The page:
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Sister Rabbits

by Kayla K Prinsloo 2 months ago in science fiction

Samsara: cyclicality of all life, matter and existence

Sister Rabbits
Photo by Christian Lue on Unsplash

I approached the cashier at Goodwill, basket full of stuffed animals. My basket included a set of sister rabbits, one with a yellow bow and one with a green one, Amber and Anna. A tiny turtle, a care bear with a lucky charm in the center of its belly and a pink dolphin. I didn’t know their names, I just knew I needed them. The cashier rolled her eyes when she saw me and let out an audible exhale.

I said, “Hello, how are you?”

“Fine.”

She made as little eye contact with me as possible as she scanned my items. She rotated Anna around, looking for a tag. My heart sank in my chest.

“This doesn’t have..”

I interjected, “She.”

The cashier scowled, “What?”

“N..nothing.”

“It doesn’t have a tag, I’m going to have to send it back to be restocked”

She leaned back and placed Anna in a box under her drawer, then continued scanning.

“Wait! D…d…don’t you just have a standard price when there’s no tag?”

“We stopped doing that.”

Scan, beep. Scan, beep. My heart was racing. No, no, no Anna and Amber can’t be split up. They’re sisters, they’re the last piece. I’m the only one that can free them. I tried to keep calm. After she scanned the last item, she went for the computer screen.

“Wait. P..p…please, can you just make an exception.”

“No, I can’t. I don’t make the rules lady.”

She punched a few keys on the computer and said, “$13.67 is your total, cash or card?”

My hands were at my chest, thumbs twiddling, and eyes wide. How was I going to get Anna? I could just grab her….no they would catch me. I’m not fast. Then I’d lose her forever. I let out an audible squeak. A faint and growing noise filled my ears. From static, to wavering white noise, to the cashiers voice.

“ma’am?......ma’am….ma’am!”

“Y….y…es, sorry. Please, Amb..,” I cleared my throat”, the rabbits can’t be split up.”

“Ma’am do you want the rest of your stuff or not?”

I swallowed thick saliva. Chills grew up my spine, down the back of my neck. It was important. The rabbits cannot be split up. My fist balled up and slammed the counter. The cashier jumped, eyes wide. I was just as shocked as she was. She looked behind my shoulder. I didn’t dare turn around. I needed out. I needed Anna. But I had Amber and the rest. I would come back for her tomorrow. Yes, tomorrow.

“Ummm. S..s..sorry. Yes. I want them.”

I handed her a crumpled up $10 bill and four $1 dollar bills. She reached for them, keeping her upper body from leaning forward, quickly got my change and put it on the counter. She kept glaring while I took my change and walked out of the store, bags in hand. I muttered stupid to myself. How stupid. What if they don’t let me back in tomorrow. How would I get Anna back? Stupid, stupid.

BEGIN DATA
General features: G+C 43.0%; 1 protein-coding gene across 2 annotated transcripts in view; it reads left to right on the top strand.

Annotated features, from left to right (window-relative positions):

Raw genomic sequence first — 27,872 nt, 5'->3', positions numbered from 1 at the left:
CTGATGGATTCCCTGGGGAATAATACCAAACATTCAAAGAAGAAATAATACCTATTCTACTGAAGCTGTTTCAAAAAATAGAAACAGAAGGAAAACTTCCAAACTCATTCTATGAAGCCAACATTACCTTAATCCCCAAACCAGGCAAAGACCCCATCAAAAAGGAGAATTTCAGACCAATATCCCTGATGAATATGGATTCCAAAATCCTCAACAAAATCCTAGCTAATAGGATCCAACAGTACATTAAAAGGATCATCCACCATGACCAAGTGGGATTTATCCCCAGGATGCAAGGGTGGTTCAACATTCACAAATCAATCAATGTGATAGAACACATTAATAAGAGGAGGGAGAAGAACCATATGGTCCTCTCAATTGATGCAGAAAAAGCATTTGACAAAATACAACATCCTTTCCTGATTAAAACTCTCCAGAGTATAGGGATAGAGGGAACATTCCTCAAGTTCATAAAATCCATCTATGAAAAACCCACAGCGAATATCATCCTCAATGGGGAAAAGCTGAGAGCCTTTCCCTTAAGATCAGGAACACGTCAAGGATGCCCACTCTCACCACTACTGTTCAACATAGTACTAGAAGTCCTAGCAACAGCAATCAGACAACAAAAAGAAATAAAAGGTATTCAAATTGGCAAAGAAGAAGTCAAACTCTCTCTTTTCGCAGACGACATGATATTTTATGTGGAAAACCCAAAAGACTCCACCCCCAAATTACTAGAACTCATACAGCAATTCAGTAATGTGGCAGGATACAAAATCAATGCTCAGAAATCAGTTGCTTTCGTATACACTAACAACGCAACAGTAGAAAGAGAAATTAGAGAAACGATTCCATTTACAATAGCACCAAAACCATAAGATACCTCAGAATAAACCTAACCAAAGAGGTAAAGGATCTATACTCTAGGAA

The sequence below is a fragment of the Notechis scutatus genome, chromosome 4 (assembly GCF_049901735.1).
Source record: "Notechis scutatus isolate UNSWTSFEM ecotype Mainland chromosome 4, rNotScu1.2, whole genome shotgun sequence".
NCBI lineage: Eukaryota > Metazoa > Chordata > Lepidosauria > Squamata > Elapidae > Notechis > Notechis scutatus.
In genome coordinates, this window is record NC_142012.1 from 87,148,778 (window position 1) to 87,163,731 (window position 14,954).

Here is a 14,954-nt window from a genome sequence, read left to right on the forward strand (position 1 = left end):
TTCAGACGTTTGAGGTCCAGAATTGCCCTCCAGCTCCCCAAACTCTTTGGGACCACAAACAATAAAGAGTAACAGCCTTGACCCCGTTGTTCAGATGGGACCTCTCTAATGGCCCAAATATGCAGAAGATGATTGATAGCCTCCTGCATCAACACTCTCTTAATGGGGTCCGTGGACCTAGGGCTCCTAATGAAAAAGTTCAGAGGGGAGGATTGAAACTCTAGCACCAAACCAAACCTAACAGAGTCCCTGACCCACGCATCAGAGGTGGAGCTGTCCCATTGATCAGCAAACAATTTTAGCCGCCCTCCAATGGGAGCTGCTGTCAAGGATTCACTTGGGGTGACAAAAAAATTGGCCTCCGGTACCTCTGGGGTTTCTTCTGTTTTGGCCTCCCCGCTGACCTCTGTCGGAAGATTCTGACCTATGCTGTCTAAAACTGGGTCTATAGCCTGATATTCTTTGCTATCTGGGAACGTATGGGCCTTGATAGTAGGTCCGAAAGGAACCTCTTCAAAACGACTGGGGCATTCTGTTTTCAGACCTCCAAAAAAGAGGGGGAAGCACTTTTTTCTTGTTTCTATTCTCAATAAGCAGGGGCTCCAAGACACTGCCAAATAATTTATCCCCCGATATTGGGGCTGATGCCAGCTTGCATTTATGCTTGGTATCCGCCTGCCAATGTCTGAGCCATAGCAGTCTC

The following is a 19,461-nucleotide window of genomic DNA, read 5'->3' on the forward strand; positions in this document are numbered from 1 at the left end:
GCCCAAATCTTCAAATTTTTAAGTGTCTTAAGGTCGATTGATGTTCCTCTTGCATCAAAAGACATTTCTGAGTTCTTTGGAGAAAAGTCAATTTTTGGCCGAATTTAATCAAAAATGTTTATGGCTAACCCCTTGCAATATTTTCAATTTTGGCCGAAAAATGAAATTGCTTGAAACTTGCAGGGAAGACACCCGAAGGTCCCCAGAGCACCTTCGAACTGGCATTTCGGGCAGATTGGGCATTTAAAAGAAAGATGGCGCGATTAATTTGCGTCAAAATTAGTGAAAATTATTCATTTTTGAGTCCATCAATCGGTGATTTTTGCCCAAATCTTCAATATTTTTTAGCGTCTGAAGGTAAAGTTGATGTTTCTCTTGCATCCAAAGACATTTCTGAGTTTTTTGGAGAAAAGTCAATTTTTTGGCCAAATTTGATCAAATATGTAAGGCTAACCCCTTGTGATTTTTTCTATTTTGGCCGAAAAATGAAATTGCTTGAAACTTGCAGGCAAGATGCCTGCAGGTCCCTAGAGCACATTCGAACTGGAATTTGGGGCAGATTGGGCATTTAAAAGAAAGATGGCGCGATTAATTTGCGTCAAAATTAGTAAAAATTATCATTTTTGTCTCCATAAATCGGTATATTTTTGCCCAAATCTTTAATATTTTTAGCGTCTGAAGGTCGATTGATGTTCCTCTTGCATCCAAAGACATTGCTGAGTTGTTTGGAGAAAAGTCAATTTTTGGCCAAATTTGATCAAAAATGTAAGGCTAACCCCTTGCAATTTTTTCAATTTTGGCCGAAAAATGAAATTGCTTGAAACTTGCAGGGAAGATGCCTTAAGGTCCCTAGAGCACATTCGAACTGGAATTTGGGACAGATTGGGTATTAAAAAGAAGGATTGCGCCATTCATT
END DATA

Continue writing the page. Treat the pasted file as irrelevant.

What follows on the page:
I sat on the bus stop bench. A young women wearing a tight turquoise dress and floral purse stared at my bags. I clutched them to my chest and pulled away from her. She knows how special they are. I can’t get on the bus with her. She looks expensive, why is she taking the bus? No, she can’t be trusted. When the bus comes I won’t get on. Then we will see what she does. A man wearing a dirty jumpsuit sat on the far end of the bench from me. He also looked at my bags. How? How do so many people know about the stuffed animals? Something happened. Some shift must have happened. I need to leave. I slowly got up, clutching the bags. Both the man and the women looked at me. They couldn’t have them. I wouldn’t let them have them.

I started walking down the street, only glancing back a few times to make sure I wasn’t followed. They stayed at the bus stop. I was safe. For now. I knew another stop down a few blocks. It wasn’t the first time I had to avoid predators. I looked back…only a few times as to not raise suspicion. No one was following me. Good. I made it just in time. That bus would take me a few blocks out of my way, but it was worth it. I held my bags tight. I pulled my straw sun hat down over my head. I’m the only one who can keep them safe. I’m the only one who knows how.

The bus trip seemed quick. I was at my stop in an instant. My knuckles white from clenching the bags so tight. I loosened them a bit and walked off the bus. The air was stale and the light was leaving the sky. I hated it when the light left the sky. I didn’t realize the extra few blocks would put me outside at night. I heard a faint cackle…like a tormented hyena. How?! I thought I lost them. I took a different bus, how did they find me? Every hair on my body stood up. When you hear these creatures in real life, it creates the most primal feeling in your gut. The utmost fight or flight. I quickened my pace. My apartment was just up the road. I’d stay in the light. They couldn’t get me in the light. Pitter patter behind me. More cackling. I ran. I ran and didn’t look back. I held on tight and ran. I prepared my keys. This wasn’t the first time I needed a quick escape. I practiced. The key went straight in, door open and boom. Shut and locked. I was safe.

The chatter was instantaneous. Voices yelling, cheering, asking if I got them all. Was it time, did I finally do it? I couldn’t look at any of them. My head lowered. I took out the turtle, the care bear and then the dolphin. Names were mumbled. I guess some of them recognized them. I still had my head down as I pulled Amber out. Gasps and cheers. I held her, tears filled my eyes. The chatter mumbled, where’s Anna? She doesn’t have Anna.

“I know…I know! I couldn’t get Anna.”

Many voices responded, “Why, how, what happened?”

“She was in my hand, I had her, but this reality, this world, it has so many strange rules. I had to play my cards right or I’d never get Anna.”